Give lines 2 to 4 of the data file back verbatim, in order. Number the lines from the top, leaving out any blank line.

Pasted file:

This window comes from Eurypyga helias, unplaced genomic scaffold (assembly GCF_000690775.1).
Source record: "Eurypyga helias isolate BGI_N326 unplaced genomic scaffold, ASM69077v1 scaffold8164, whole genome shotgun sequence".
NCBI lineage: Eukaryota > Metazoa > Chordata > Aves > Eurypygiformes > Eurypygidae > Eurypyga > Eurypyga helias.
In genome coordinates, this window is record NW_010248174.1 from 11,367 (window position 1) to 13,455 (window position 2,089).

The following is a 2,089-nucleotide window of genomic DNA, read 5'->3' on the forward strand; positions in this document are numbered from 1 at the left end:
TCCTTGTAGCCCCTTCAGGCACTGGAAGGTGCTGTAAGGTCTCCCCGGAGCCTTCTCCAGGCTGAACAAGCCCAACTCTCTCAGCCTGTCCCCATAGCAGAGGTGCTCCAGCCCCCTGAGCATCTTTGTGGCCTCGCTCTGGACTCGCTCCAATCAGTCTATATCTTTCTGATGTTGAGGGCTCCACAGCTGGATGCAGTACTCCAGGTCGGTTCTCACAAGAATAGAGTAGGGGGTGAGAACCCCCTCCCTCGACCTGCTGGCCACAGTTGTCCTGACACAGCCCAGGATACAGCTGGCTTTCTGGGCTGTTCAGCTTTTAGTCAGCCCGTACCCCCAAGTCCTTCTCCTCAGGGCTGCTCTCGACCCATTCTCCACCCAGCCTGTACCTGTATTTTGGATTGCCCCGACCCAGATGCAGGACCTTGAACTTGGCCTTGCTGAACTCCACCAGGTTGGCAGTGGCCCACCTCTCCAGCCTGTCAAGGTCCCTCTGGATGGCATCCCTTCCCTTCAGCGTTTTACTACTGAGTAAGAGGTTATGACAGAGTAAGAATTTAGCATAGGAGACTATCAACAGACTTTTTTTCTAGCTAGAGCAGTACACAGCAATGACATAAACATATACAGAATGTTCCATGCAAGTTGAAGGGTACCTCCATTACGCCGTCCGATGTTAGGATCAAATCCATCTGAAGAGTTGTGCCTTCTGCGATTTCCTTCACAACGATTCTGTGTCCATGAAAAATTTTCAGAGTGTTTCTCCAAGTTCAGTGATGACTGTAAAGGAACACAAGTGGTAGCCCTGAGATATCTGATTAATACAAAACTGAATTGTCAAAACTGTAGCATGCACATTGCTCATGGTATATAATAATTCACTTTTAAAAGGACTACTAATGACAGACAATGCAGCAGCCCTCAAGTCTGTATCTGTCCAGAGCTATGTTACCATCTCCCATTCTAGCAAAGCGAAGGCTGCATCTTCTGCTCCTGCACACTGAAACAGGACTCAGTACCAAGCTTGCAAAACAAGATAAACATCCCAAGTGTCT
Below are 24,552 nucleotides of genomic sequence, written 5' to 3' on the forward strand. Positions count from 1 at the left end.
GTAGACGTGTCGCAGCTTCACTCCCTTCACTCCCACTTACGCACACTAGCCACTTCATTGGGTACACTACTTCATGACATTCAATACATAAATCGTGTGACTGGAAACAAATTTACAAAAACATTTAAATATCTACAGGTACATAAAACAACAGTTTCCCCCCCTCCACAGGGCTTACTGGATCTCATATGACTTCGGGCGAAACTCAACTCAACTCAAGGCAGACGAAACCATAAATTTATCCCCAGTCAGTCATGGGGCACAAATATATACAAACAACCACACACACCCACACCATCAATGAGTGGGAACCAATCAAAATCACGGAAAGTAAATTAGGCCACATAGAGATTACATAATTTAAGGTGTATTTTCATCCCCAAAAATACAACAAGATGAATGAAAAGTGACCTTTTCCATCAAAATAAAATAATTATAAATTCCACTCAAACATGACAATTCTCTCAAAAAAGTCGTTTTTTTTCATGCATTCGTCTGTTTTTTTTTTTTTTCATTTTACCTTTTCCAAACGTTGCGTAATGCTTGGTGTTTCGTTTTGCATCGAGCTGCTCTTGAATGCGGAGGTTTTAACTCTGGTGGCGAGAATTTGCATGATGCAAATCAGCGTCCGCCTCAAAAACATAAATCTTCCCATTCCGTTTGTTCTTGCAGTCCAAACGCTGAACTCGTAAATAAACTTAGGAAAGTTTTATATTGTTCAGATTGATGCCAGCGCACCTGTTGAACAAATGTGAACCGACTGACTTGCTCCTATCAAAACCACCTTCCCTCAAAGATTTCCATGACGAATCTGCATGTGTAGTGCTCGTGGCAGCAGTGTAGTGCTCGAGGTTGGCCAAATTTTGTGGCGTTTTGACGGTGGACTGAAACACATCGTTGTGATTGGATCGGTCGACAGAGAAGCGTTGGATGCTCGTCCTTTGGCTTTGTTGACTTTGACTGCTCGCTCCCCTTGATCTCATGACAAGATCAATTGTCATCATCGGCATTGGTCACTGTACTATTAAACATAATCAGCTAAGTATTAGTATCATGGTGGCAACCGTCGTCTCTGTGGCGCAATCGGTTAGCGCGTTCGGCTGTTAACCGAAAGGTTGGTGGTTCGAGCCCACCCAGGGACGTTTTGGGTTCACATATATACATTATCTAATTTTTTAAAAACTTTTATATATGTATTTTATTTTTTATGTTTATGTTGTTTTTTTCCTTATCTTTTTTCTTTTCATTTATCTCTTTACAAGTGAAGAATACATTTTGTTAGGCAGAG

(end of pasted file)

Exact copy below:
Source record: "Eurypyga helias isolate BGI_N326 unplaced genomic scaffold, ASM69077v1 scaffold8164, whole genome shotgun sequence".
NCBI lineage: Eukaryota > Metazoa > Chordata > Aves > Eurypygiformes > Eurypygidae > Eurypyga > Eurypyga helias.
In genome coordinates, this window is record NW_010248174.1 from 11,367 (window position 1) to 13,455 (window position 2,089).